Preparing for an HCM implementation has been saved
Preparing for an HCM implementation
Aligning job architecture for a better talent experience
Talent is the foundation of organizational value. That’s why it’s crucial to architect talent activities with care and foresight. Designing a consistent job architecture is an important component of the talent experience. Beyond that, it’s essential for improving the human experience at work.
- Enhancing the talent experience
- What are characteristics of good job architecture?
- Three approaches to job architecture implementation
- Job architecture project timing
- Get in touch
Enhancing the talent experience
At its most basic level, job architecture is the infrastructure of jobs within an organization—a framework that helps identify the level and type of work performed. Typical elements of job architecture include job functions, families, job levels with associated criteria, and job titling conventions.
Job architecture is an integral phase of large human capital management (HCM) implementations. It also serves as the foundation of integrated talent management systems, helping organizations realize the full value of their technology investments and increase capabilities to support more robust talent programs.
Organizations are increasingly interested in furthering their talent programs, such as competencies, career pathing, and succession management, as part of the HCM implementation; many aspects of these can most efficiently be developed based on the job framework..
Effective job architecture provides the rigor needed to systematically realign and harmonize jobs, while at the same time addressing system requirements, talent management needs, financial controls, and employee strengths, desires, and abilities.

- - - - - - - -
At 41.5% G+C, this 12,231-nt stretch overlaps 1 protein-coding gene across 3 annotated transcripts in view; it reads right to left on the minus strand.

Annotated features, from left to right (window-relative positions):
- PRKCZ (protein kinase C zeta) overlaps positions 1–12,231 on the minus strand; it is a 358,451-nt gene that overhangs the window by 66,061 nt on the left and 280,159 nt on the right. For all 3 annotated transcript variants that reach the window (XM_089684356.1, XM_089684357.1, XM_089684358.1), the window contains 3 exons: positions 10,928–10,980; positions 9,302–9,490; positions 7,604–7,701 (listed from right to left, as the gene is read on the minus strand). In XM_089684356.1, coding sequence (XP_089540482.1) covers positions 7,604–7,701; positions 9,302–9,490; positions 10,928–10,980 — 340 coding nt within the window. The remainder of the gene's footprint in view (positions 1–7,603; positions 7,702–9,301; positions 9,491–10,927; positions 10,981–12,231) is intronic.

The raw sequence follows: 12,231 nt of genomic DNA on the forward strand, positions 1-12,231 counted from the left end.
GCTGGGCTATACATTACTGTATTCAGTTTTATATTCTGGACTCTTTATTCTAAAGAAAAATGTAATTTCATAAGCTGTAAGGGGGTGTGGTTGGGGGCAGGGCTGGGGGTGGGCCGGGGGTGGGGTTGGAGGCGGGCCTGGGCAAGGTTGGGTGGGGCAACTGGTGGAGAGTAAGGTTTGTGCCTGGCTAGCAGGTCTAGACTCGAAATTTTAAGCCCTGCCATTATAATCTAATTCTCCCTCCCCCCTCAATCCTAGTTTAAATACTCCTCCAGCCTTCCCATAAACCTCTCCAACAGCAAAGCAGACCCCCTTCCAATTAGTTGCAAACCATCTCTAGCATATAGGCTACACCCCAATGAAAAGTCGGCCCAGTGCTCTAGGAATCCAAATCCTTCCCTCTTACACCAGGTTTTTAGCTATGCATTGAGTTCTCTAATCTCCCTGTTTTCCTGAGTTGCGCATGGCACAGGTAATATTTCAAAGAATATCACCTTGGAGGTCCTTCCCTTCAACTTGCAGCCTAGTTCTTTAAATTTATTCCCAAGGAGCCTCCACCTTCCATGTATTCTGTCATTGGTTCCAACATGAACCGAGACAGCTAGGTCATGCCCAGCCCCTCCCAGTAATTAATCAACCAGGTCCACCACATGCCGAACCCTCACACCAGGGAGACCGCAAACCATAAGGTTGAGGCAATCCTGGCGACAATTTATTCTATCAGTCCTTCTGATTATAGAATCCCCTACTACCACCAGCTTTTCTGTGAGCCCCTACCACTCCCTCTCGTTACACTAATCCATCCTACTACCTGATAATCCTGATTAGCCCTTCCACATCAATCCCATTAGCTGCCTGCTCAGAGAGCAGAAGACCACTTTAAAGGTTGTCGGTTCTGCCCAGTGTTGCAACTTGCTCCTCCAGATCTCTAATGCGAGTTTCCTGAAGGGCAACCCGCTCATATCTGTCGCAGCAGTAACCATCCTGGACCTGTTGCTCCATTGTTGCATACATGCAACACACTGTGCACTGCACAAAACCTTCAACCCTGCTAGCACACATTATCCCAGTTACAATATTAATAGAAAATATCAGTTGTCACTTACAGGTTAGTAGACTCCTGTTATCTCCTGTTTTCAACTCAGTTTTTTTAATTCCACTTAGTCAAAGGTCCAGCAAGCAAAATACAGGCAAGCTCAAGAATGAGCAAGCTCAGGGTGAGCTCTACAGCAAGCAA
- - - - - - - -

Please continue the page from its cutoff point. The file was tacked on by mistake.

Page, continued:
What are characteristics of good job architecture?
Job architecture unlocks the functionality of talent processes as the foundation of all talent-related and transformative activities. Three groups benefit most from the job architecture—employees, human resources (HR), and managers. The benefits impact employees and management across the organization, who can use the organized, clean data to inform strategic decisions..
- Employees follow an interest-driven path: Imagine being able to use self-service career tools to search for answers to inquiries such as “find career opportunities,” “compare me to jobs,” or “navigate my career.” Imagine taking a guided career journey, matched to your interests, and being provided a transparent career path, allowing for skill development and mobility within and across career tracks. A well-documented job catalog can improve talent mobility by connecting employees to defined competencies and proficiency levels within a job architecture. Career pathing is also improved by having consistent and standardized job titles.
- HR processes and structures are streamlined: Imagine having a consistent job structure and fewer job titles to choose from when performing HR transactions, such as updating pay ranges, new hires, or job postings. Imagine having analytic capabilities that deliver insights on global workforce planning. Imagine having a job structure so well-defined that pay programs are designed to reflect the external and internal value of jobs, creating an opportunity to recalibrate pay practices.
- Managers gain a holistic view of talent components: Imagine being able to see real and live information on your team and their work, improving productivity by identifying redundancies, functional duplications, and accountability overlap. Imagine being able to align employees to critical talent components (such as performance indicators and compensation) and then being able to identify opportunities for development. Having fewer positions and a more robust job structure allows for the identification of critical employees, better role clarity, and stronger analytics—all of which result from a strategic job architecture.
- Enterprises gain efficiency and insight from single source of data: Imagine having foundational and uniform talent data that can be utilized and consumed across the enterprise to make better strategic, financial, and business decisions.
Three approaches to job architecture implementation
There are three approaches for rolling out a job architecture project in conjunction with a human capital management implementation:
Job architecture project timing
There are four different options to consider when deciding the best time to conduct a job architecture project with an HCM implementation on the horizon: